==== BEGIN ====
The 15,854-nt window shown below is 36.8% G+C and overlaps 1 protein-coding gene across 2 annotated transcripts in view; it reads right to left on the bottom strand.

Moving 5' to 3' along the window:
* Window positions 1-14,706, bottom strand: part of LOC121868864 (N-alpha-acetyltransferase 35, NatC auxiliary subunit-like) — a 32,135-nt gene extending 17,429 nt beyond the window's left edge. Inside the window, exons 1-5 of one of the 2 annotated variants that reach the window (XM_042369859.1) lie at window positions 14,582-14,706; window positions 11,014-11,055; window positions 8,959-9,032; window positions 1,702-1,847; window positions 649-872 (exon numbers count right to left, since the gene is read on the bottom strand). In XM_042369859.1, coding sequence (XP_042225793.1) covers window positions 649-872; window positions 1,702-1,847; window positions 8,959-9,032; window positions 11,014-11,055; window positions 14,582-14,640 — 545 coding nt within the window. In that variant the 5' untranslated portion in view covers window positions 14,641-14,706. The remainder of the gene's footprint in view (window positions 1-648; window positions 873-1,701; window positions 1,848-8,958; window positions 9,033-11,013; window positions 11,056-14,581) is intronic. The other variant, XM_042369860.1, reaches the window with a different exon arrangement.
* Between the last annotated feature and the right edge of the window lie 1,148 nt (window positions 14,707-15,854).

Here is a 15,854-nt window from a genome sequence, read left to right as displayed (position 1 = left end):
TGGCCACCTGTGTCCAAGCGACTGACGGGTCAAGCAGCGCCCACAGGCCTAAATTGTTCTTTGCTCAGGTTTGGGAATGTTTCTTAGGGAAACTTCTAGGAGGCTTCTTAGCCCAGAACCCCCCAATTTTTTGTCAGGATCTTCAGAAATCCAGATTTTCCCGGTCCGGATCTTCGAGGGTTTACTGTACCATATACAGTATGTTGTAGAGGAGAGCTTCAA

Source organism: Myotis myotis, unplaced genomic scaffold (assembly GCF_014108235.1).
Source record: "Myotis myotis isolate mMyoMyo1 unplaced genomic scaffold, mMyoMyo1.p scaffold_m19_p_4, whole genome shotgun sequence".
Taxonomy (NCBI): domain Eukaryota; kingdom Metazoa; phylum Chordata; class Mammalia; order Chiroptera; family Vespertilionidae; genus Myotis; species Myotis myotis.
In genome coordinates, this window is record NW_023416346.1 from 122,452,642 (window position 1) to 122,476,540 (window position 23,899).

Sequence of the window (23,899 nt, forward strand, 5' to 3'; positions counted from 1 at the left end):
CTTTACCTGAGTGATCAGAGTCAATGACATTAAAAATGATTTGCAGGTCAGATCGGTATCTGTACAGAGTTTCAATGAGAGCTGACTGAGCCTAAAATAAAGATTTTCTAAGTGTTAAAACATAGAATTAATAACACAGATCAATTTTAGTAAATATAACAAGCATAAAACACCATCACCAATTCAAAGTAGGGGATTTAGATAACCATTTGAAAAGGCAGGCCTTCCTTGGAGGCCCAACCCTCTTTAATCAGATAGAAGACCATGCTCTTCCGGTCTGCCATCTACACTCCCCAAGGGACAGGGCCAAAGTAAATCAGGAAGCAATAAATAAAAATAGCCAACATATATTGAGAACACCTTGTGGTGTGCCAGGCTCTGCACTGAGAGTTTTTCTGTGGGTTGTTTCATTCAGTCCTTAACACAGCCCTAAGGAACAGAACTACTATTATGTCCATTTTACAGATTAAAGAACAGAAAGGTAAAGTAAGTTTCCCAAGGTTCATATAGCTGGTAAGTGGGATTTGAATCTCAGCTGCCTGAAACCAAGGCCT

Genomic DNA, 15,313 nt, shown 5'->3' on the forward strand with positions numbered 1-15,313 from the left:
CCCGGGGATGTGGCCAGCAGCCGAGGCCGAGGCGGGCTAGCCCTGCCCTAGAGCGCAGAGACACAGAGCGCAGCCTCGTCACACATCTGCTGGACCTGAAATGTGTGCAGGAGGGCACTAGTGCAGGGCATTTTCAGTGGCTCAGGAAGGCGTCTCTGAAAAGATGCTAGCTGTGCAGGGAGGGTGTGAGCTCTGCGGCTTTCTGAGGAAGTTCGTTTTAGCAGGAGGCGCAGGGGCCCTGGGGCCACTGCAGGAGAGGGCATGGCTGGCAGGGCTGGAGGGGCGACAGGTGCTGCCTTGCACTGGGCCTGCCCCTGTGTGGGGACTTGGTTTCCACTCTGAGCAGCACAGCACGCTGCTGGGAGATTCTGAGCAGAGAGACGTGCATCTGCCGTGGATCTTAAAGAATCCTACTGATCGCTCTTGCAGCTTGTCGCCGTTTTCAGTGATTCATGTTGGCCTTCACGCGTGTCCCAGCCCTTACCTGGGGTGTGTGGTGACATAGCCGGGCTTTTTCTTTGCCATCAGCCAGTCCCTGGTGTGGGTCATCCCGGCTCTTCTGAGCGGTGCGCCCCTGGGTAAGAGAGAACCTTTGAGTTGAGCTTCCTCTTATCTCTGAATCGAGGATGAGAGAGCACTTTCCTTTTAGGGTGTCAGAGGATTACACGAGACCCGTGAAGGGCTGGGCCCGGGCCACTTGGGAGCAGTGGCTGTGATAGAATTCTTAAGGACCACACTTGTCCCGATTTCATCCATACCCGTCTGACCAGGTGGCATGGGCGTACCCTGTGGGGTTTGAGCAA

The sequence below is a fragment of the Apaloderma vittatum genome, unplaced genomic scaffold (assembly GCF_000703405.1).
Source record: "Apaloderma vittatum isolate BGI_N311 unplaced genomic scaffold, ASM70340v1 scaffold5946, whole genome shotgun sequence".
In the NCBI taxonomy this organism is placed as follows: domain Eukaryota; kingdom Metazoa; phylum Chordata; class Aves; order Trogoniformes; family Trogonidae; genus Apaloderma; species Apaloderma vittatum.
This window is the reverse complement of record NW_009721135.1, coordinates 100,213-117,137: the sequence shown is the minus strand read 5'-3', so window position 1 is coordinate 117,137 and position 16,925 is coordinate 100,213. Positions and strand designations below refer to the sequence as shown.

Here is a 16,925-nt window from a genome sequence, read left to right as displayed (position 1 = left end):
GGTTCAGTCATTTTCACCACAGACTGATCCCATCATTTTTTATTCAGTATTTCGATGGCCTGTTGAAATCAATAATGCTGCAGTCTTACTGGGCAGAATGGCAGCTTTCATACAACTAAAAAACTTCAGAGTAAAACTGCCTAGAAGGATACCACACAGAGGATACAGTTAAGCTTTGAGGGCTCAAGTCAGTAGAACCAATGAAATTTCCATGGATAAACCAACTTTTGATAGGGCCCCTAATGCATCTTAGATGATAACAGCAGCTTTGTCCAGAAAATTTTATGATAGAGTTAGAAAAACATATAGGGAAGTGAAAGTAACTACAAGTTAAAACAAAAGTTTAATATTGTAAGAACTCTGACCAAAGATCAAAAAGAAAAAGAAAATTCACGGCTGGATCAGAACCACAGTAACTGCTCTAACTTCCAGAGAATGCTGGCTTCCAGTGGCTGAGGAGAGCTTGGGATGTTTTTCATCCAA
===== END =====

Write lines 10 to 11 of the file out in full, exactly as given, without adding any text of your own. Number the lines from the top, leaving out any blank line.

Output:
In genome coordinates, this window is record NW_023416346.1 from 122,452,642 (window position 1) to 122,476,540 (window position 23,899).

Sequence of the window (23,899 nt, forward strand, 5' to 3'; positions counted from 1 at the left end):